Each quarter we share our internal Supply Chain Report where we also answer some questions we receive from our clients. Below are answers to some of the questions we felt would be helpful for our community.

Q1 2021

Integrated mills exclusively produce flat rolled products, which in the United States is largely allocated to the coil side of flat rolled. There is only one mill group that makes plate from mined products. This limits our purchases from integrated mills to less than 7%, including tubular products made from integrated HR coil substrate.

With regards to international procurement, Schuff maintains a robust partnership with many international sources. We only procure international product if the project allows for it and the general contractors would like an international option. Each year international procurement varies but can include 5-40% of product as required by our customers. It’s important to understand that some international product carries extra duties and tariffs and current worldwide demand has increased so international products are not as cost competitive.

Currently the price of steel is impacted regardless of producing mill type. With integrated mill capacity being limited, electric arc mills are taking on more which has meant an increased demand for scrap. That demand has led to higher prices on electric arc furnace (EAF) products as well.

Canada and Mexico are considered international sources and are both covered by the USMCA – United States Canada Mexico Agreement – which replaced NAFTA in 2020. This agreement does not remove any 232 tariffs that would apply to import raw material.

Quarter 3 2021

Integrated mills consume 1.5 man hours to make one ton of steel compared to electric arc mills taking only .5 man hours to make one ton of steel. What is important to note here is the actual cost associated with these hours and the history of the labor costs.

Integrated mill costs are estimated at $25.39 per ton of steel for 2021 and electric arc mills are estimated at $12.21 per ton. Compared to the overall cost of making steel, the labor percentage is relatively low in today’s market; 4.9% for integrated and 2.1% for electric arc. If we were to look back to pre-1980, around the time electric arc mills really started to become common, the average labor rate was higher and the man hours per ton of steel was around 10.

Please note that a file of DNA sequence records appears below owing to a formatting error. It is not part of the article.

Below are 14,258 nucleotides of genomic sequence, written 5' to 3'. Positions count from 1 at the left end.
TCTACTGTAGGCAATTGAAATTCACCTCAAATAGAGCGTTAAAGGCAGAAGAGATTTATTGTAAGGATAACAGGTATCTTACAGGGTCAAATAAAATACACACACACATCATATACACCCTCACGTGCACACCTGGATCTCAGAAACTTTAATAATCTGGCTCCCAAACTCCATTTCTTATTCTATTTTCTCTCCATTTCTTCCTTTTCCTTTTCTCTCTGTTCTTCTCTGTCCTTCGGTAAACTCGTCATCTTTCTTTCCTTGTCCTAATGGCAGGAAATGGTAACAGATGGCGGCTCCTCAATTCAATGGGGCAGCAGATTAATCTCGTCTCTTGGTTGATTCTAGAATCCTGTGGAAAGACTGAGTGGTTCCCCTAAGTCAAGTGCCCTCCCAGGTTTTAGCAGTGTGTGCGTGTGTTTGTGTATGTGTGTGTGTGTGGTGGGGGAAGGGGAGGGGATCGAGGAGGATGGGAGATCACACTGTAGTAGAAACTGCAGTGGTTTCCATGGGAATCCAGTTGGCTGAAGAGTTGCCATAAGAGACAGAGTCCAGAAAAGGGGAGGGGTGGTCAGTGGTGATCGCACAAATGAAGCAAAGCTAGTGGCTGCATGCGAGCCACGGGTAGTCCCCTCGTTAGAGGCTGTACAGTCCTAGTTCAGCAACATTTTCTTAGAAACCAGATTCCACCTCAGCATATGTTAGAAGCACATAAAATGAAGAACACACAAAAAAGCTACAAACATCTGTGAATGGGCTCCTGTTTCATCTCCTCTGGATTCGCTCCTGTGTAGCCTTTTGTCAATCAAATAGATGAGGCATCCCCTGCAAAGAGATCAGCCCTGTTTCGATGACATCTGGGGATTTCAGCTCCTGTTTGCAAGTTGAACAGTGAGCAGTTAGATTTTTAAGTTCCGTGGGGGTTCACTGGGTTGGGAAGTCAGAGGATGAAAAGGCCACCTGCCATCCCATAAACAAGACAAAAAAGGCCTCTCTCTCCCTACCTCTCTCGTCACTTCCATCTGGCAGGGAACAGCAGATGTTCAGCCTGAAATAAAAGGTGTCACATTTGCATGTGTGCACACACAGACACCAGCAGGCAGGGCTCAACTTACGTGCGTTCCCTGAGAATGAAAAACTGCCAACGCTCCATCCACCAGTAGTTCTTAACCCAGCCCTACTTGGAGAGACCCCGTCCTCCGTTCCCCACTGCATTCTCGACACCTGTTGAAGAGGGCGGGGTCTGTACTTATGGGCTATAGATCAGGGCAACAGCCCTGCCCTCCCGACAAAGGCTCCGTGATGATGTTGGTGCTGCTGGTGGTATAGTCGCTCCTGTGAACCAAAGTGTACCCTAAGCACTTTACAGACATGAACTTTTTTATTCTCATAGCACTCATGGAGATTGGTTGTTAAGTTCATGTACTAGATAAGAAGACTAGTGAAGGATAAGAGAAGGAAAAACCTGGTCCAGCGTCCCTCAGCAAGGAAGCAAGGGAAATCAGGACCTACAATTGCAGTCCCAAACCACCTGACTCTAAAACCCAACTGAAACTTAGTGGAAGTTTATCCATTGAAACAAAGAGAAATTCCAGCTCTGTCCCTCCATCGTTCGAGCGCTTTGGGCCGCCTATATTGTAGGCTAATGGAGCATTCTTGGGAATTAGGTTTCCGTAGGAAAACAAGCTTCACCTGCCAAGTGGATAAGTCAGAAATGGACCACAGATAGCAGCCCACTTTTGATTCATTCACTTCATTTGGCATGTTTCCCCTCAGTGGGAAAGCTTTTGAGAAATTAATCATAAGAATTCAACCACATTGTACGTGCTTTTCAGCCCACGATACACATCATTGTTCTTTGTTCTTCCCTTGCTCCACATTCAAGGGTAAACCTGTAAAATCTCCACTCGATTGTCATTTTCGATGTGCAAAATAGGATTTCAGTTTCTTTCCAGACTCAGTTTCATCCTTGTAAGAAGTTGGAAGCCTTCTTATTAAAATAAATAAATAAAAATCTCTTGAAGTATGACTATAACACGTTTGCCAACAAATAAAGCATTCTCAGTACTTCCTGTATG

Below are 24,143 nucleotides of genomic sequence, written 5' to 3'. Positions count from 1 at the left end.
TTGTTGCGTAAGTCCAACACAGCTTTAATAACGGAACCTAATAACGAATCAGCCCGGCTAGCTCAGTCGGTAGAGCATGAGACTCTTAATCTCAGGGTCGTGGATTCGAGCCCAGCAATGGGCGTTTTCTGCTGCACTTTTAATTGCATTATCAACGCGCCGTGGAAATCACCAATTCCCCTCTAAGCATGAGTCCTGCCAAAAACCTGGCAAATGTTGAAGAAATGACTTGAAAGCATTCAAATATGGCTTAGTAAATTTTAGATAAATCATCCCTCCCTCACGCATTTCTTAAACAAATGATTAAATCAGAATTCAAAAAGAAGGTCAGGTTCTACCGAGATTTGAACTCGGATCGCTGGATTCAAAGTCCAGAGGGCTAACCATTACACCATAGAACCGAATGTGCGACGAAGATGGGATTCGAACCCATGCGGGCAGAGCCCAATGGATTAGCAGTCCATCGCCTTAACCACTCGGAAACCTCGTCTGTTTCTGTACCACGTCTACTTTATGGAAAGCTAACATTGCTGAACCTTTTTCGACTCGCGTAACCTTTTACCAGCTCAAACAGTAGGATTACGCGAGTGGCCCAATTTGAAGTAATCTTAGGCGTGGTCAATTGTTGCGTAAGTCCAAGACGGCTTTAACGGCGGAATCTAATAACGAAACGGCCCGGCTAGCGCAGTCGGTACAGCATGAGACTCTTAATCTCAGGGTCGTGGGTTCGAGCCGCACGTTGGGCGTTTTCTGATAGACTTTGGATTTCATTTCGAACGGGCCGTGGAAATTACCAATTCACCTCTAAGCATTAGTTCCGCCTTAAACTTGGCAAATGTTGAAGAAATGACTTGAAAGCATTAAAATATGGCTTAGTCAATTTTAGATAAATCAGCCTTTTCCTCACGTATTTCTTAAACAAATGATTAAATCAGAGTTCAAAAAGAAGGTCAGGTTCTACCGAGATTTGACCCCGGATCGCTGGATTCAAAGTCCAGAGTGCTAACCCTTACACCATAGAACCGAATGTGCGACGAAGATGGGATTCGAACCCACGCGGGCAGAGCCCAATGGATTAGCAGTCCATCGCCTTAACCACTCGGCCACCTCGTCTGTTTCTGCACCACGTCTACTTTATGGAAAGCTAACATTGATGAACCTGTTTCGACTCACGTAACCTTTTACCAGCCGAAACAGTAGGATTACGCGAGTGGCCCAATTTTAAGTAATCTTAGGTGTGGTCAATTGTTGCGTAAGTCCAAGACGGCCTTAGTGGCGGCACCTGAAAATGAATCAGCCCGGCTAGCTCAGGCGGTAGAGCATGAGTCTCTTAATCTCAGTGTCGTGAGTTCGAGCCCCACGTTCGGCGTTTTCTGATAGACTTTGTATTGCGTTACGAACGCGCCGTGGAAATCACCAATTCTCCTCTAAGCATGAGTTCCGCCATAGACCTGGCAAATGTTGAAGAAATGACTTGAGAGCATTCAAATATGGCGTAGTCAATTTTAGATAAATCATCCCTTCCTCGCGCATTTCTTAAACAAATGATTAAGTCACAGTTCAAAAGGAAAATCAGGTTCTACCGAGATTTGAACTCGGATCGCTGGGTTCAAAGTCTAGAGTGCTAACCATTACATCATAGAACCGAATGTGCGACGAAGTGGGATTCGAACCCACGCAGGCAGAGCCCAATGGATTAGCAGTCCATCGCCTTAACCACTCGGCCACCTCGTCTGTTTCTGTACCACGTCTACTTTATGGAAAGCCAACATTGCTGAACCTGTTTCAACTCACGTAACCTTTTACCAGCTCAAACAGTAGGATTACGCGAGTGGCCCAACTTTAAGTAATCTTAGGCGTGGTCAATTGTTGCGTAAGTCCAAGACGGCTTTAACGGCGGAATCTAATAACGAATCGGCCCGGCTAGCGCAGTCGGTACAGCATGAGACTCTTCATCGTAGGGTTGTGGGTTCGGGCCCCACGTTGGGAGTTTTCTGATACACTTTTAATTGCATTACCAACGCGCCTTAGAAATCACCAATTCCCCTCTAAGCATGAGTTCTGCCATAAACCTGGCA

With the growing support of the mini mill came the death of many integrated mills. This was partly due to high labor rates and poor output coupled with their resistance to move forward with new technologies that would enhance operations. The result was a lack of competitiveness on every level and the closure of most of the major integrated mills over time. The integrated mills that didn’t fail had the foresight to renegotiate contracts, introduce better technology and reduce man hours per ton to become much more competitive in today’s market.

It is in the interest of everyone on a project to make awards as early as possible for commodity type products, especially when the market is climbing, like today.

Mills will work with fabrication partners on price protection for some components provided the job has been awarded to a fabricator. This is the best way to reduce the risk of price increases. During that period, if the market falls and no material has been bought yet, we are able to renegotiate the pricing protection we have. It is also very important to follow the market trends and educate yourself on the factors that can have an impact on price. Knowing where the market will trend is in the best interest of all involved, the fabricator, general and owner.

For all the moving parts, the bottom line is simple. The earlier a project is awarded, the lower the risk of price fluctuation.

Monitoring the change in capacity and production is one of the most critical factors we monitor to determine both price and availability.

An increase in production percentage usually indicates an increase in demand. Once the production percentage crests 80, the lead times can be affected. On flat products this means an increase in lead times from roughly 4 weeks to as much as 12 weeks. On long products this means that rollings close early, but more importantly, they cast early. This is significant because we are required to have steel requirements in before a rolling closes and casts and while changes to existing orders can be made before a cast, after cast we own the material.

In a low capacity market, flat product lead times decrease and long product rolling schedules stay open longer and cast dates are very close to roll dates. In today’s market, capacity percentages are higher but capacity of tons produced is lower than two years ago. The mills have not brought capacity back on that was removed from COVID-19 related shutdowns and have no intention of doing so unless import tons grow too high. It is really important to watch both indicators – production and capacity – so true demand is determined.

Schuff Steel’s internal quarterly supply chain report

A comprehensive look at what’s driving the cost of structural steel.

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Quarter 2 2021

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Quarter 4 2021

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